By Ken Strandberg

ClusterVision in Bankruptcy, Fate Uncertain

February 13, 2019

ClusterVision, European HPC specialists that have built and installed over 20 Top500-ranked systems in their nearly 17-year history, appear to be in the midst o Read more…

By Tiffany Trader

UC Berkeley Paper Heralds Rise of Serverless Computing in the Cloud – Do You Agree?

February 13, 2019

Almost exactly ten years to the day from publishing of their widely-read, seminal paper on cloud computing, UC Berkeley researchers have issued another ambitious examination of cloud computing - Cloud Programming Simplified: A Berkeley View on Serverless Computing. The new work heralds the rise of ‘serverless computing’ as the next dominant phase of cloud computing. Read more…

By John Russell

Iowa ‘Grows Its Own’ to Fill the HPC Workforce Pipeline

February 13, 2019

The global workforce that supports advanced computing, scientific software and high-speed research networks is relatively small when you stop to consider the magnitude of the transformative discoveries it empowers. Technical conferences provide a forum where specialists convene to learn about the latest innovations and schedule face-time with colleagues from other institutions. Read more…

By Elizabeth Leake, STEM-Trek

Trump Signs Executive Order Launching U.S. AI Initiative

February 11, 2019

U.S. President Donald Trump issued an Executive Order (EO) today launching a U.S Artificial Intelligence Initiative. The new initiative - Maintaining American L Read more…

By John Russell

Celebrating Women in Science: Meet Four Women Leading the Way in HPC

February 11, 2019

One only needs to look around at virtually any CS/tech conference to realize that women are underrepresented, and that holds true of HPC. SC hosts over 13,000 H Read more…

By AJ Lauer

IBM Bets $2B Seeking 1000X AI Hardware Performance Boost

February 7, 2019

For now, AI systems are mostly machine learning-based and “narrow” – powerful as they are by today's standards, they're limited to performing a few, narro Read more…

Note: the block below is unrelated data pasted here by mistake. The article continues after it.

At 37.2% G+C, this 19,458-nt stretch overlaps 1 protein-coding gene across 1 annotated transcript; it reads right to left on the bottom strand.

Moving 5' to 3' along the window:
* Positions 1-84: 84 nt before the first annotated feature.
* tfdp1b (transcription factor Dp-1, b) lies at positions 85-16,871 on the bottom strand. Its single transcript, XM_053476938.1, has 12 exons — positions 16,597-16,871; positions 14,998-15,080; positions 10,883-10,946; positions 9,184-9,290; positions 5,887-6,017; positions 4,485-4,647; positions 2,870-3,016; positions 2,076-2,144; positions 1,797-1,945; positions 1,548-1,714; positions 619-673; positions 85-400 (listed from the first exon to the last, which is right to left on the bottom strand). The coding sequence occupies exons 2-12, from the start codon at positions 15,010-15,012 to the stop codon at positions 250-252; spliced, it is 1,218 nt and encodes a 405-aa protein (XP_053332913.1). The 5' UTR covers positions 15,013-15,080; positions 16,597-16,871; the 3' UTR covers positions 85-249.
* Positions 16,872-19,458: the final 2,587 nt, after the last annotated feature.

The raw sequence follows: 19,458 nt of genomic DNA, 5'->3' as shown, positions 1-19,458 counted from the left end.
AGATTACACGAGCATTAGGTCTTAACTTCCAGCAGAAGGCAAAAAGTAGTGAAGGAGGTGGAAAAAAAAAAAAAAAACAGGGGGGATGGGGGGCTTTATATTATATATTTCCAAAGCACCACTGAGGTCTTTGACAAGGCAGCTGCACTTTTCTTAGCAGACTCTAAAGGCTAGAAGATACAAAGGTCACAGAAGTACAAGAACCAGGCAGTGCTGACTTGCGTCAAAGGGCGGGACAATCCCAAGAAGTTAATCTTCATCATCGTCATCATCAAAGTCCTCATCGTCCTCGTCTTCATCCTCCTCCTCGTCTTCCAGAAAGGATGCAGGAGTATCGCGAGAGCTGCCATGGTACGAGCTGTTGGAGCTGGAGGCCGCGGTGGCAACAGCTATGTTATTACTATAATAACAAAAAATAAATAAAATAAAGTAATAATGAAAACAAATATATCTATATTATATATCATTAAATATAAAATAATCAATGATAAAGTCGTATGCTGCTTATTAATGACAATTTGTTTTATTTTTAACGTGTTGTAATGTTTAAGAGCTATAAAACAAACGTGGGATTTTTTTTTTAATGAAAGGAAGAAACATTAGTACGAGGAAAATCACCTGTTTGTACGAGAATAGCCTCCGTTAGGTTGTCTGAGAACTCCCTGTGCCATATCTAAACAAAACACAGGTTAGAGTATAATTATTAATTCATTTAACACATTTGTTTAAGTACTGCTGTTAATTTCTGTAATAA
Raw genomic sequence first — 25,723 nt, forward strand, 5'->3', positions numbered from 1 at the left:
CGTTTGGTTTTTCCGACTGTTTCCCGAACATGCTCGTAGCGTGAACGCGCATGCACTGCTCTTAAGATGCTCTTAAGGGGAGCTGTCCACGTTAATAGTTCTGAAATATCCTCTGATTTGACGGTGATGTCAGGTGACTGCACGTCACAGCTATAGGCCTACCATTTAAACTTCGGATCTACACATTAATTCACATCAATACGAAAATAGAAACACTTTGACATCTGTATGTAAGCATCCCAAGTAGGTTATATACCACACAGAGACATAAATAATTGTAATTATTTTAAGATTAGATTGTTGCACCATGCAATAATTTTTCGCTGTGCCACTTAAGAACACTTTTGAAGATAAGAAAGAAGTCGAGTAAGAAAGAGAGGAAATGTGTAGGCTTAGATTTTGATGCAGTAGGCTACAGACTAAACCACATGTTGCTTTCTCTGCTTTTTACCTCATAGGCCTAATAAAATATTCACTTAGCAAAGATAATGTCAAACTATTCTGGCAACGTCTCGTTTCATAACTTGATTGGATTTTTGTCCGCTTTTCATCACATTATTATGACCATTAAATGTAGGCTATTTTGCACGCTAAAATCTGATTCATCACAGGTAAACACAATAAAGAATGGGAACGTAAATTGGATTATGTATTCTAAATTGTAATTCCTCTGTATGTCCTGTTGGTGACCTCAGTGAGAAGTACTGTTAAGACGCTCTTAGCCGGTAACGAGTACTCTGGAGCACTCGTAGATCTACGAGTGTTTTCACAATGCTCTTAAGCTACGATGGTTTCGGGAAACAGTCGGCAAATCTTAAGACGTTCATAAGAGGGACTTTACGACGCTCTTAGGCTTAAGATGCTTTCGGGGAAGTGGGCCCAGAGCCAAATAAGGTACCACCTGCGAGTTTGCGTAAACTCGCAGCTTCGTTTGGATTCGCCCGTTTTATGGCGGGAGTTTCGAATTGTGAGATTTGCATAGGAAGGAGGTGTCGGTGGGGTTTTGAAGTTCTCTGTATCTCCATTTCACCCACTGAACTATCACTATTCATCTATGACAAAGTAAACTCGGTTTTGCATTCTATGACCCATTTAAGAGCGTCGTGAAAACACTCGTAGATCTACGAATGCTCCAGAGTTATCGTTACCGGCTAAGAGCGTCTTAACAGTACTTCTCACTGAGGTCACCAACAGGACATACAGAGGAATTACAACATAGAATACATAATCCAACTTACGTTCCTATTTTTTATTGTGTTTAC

By Doug Black

Assessing Government Shutdown’s Impact on HPC

February 6, 2019

After a 35-day federal government shutdown, the longest in U.S. history, government agencies are taking stock of the damage -- and girding for a potential secon Read more…

By Tiffany Trader

Quantum Computing Will Never Work

November 27, 2018

Amid the gush of money and enthusiastic predictions being thrown at quantum computing comes a proposed cold shower in the form of an essay by physicist Mikhail Read more…

By John Russell

Cray Unveils Shasta, Lands NERSC-9 Contract

October 30, 2018

Cray revealed today the details of its next-gen supercomputing architecture, Shasta, selected to be the next flagship system at NERSC. We've known of the code-name "Shasta" since the Argonne slice of the CORAL project was announced in 2015 and although the details of that plan have changed considerably, Cray didn't slow down its timeline for Shasta. Read more…

By Tiffany Trader

The Case Against ‘The Case Against Quantum Computing’

January 9, 2019

It’s not easy to be a physicist. Richard Feynman (basically the Jimi Hendrix of physicists) once said: “The first principle is that you must not fool yourse Read more…

By Ben Criger

AMD Sets Up for Epyc Epoch

November 16, 2018

It’s been a good two weeks, AMD’s Gary Silcott and Andy Parma told me on the last day of SC18 in Dallas at the restaurant where we met to discuss their show news and recent successes. Heck, it’s been a good year. Read more…

By Tiffany Trader

Intel Reportedly in $6B Bid for Mellanox

January 30, 2019